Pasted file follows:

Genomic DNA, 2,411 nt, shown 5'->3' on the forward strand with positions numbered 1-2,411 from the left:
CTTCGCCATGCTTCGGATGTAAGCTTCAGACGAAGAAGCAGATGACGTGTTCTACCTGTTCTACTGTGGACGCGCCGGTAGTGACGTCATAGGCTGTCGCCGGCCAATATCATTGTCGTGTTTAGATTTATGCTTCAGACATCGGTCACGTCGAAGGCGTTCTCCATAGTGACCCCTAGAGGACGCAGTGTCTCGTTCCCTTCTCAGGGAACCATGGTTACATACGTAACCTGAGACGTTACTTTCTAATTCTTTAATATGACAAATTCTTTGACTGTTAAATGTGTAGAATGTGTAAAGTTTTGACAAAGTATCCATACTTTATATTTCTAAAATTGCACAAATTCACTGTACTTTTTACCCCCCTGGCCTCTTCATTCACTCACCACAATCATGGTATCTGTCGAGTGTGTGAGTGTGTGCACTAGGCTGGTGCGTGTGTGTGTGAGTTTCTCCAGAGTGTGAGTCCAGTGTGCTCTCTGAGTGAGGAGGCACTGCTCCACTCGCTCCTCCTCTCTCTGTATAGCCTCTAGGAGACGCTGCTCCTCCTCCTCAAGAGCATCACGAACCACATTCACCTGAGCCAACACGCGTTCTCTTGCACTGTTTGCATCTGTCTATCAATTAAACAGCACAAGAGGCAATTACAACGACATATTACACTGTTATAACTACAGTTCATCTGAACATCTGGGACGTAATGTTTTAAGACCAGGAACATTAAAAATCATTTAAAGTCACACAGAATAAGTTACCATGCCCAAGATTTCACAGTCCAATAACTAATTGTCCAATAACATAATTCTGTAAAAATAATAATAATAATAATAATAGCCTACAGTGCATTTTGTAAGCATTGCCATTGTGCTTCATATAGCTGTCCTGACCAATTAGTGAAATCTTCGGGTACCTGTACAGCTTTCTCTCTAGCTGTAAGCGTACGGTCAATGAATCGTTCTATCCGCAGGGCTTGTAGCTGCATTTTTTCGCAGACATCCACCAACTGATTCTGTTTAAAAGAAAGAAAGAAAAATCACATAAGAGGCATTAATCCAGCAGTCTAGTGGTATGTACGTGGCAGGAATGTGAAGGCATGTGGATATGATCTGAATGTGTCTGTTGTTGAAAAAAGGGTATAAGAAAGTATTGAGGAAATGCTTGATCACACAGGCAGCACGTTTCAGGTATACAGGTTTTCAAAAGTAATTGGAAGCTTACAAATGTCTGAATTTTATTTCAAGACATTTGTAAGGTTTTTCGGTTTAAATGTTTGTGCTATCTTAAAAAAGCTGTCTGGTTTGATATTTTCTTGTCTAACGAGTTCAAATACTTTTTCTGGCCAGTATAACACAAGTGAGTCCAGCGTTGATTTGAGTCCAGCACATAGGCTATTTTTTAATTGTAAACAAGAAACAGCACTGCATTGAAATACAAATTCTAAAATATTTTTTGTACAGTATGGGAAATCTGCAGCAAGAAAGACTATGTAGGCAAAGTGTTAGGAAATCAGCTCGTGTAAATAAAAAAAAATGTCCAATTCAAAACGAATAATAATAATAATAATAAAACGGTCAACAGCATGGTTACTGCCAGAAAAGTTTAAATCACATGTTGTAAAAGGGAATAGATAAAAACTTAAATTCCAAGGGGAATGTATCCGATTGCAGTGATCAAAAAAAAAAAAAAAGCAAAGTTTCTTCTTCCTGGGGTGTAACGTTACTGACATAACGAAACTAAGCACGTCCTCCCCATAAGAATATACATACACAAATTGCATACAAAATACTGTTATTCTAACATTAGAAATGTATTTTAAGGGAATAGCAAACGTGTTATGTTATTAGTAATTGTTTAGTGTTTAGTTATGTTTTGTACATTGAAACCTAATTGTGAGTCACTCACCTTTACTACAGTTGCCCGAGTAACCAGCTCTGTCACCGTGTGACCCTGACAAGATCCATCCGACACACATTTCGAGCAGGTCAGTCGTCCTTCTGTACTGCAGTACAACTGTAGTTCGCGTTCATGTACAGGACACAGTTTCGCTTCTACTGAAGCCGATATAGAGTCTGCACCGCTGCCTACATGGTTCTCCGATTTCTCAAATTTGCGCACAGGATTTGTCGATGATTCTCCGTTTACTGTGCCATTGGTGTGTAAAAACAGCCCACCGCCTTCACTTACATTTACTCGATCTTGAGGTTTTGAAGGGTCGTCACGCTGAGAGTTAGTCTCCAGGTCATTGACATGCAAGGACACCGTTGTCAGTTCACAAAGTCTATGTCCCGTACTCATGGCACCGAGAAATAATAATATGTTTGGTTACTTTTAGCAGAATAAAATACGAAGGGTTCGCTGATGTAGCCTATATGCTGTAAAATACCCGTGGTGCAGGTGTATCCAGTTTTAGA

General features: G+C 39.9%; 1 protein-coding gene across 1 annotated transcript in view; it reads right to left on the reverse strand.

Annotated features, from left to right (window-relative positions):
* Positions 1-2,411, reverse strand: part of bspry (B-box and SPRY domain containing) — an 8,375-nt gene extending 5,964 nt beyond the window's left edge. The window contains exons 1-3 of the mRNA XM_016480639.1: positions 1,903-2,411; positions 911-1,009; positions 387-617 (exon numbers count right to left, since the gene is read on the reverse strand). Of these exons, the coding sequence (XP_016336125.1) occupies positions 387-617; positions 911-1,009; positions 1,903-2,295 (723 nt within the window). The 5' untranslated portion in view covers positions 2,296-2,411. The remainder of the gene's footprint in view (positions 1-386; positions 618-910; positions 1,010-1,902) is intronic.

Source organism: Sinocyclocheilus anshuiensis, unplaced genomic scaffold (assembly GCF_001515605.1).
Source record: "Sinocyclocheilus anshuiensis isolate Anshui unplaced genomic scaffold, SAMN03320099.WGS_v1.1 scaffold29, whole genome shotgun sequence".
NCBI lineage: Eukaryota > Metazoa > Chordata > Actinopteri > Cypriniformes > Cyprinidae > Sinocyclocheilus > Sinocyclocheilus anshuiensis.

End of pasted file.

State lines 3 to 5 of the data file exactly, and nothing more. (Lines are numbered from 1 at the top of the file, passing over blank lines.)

General features: G+C 39.9%; 1 protein-coding gene across 1 annotated transcript in view; it reads right to left on the reverse strand.

Annotated features, from left to right (window-relative positions):
* Positions 1-2,411, reverse strand: part of bspry (B-box and SPRY domain containing) — an 8,375-nt gene extending 5,964 nt beyond the window's left edge. The window contains exons 1-3 of the mRNA XM_016480639.1: positions 1,903-2,411; positions 911-1,009; positions 387-617 (exon numbers count right to left, since the gene is read on the reverse strand). Of these exons, the coding sequence (XP_016336125.1) occupies positions 387-617; positions 911-1,009; positions 1,903-2,295 (723 nt within the window). The 5' untranslated portion in view covers positions 2,296-2,411. The remainder of the gene's footprint in view (positions 1-386; positions 618-910; positions 1,010-1,902) is intronic.